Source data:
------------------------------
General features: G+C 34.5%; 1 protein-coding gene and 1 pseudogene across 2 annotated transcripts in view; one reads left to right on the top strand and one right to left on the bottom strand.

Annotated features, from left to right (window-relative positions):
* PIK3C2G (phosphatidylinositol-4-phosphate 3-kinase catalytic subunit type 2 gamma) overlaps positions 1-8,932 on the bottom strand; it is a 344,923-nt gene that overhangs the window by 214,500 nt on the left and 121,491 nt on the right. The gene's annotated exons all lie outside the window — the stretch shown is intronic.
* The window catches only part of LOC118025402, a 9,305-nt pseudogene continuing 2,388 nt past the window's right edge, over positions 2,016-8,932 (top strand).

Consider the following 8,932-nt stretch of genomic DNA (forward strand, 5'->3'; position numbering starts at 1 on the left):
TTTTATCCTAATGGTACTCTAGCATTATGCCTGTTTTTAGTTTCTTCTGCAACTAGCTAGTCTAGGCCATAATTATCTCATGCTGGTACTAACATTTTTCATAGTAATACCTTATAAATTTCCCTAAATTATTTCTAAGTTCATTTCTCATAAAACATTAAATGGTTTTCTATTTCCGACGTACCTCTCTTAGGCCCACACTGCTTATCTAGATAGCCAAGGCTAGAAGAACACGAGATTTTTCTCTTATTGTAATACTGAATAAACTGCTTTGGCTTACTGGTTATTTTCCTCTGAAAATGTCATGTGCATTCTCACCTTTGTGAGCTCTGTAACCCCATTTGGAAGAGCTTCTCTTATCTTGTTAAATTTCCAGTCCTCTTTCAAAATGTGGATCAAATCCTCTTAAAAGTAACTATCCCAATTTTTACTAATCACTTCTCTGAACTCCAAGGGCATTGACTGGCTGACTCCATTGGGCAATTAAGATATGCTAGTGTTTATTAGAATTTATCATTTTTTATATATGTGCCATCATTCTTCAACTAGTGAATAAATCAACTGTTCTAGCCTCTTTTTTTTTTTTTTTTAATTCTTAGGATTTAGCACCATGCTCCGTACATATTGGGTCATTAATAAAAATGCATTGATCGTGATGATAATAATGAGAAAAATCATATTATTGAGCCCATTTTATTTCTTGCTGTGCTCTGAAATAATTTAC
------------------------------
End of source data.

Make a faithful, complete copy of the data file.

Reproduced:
General features: G+C 34.5%; 1 protein-coding gene and 1 pseudogene across 2 annotated transcripts in view; one reads left to right on the top strand and one right to left on the bottom strand.

Annotated features, from left to right (window-relative positions):
* PIK3C2G (phosphatidylinositol-4-phosphate 3-kinase catalytic subunit type 2 gamma) overlaps positions 1-8,932 on the bottom strand; it is a 344,923-nt gene that overhangs the window by 214,500 nt on the left and 121,491 nt on the right. The gene's annotated exons all lie outside the window — the stretch shown is intronic.
* The window catches only part of LOC118025402, a 9,305-nt pseudogene continuing 2,388 nt past the window's right edge, over positions 2,016-8,932 (top strand).

Consider the following 8,932-nt stretch of genomic DNA (forward strand, 5'->3'; position numbering starts at 1 on the left):
TTTTATCCTAATGGTACTCTAGCATTATGCCTGTTTTTAGTTTCTTCTGCAACTAGCTAGTCTAGGCCATAATTATCTCATGCTGGTACTAACATTTTTCATAGTAATACCTTATAAATTTCCCTAAATTATTTCTAAGTTCATTTCTCATAAAACATTAAATGGTTTTCTATTTCCGACGTACCTCTCTTAGGCCCACACTGCTTATCTAGATAGCCAAGGCTAGAAGAACACGAGATTTTTCTCTTATTGTAATACTGAATAAACTGCTTTGGCTTACTGGTTATTTTCCTCTGAAAATGTCATGTGCATTCTCACCTTTGTGAGCTCTGTAACCCCATTTGGAAGAGCTTCTCTTATCTTGTTAAATTTCCAGTCCTCTTTCAAAATGTGGATCAAATCCTCTTAAAAGTAACTATCCCAATTTTTACTAATCACTTCTCTGAACTCCAAGGGCATTGACTGGCTGACTCCATTGGGCAATTAAGATATGCTAGTGTTTATTAGAATTTATCATTTTTTATATATGTGCCATCATTCTTCAACTAGTGAATAAATCAACTGTTCTAGCCTCTTTTTTTTTTTTTTTTAATTCTTAGGATTTAGCACCATGCTCCGTACATATTGGGTCATTAATAAAAATGCATTGATCGTGATGATAATAATGAGAAAAATCATATTATTGAGCCCATTTTATTTCTTGCTGTGCTCTGAAATAATTTAC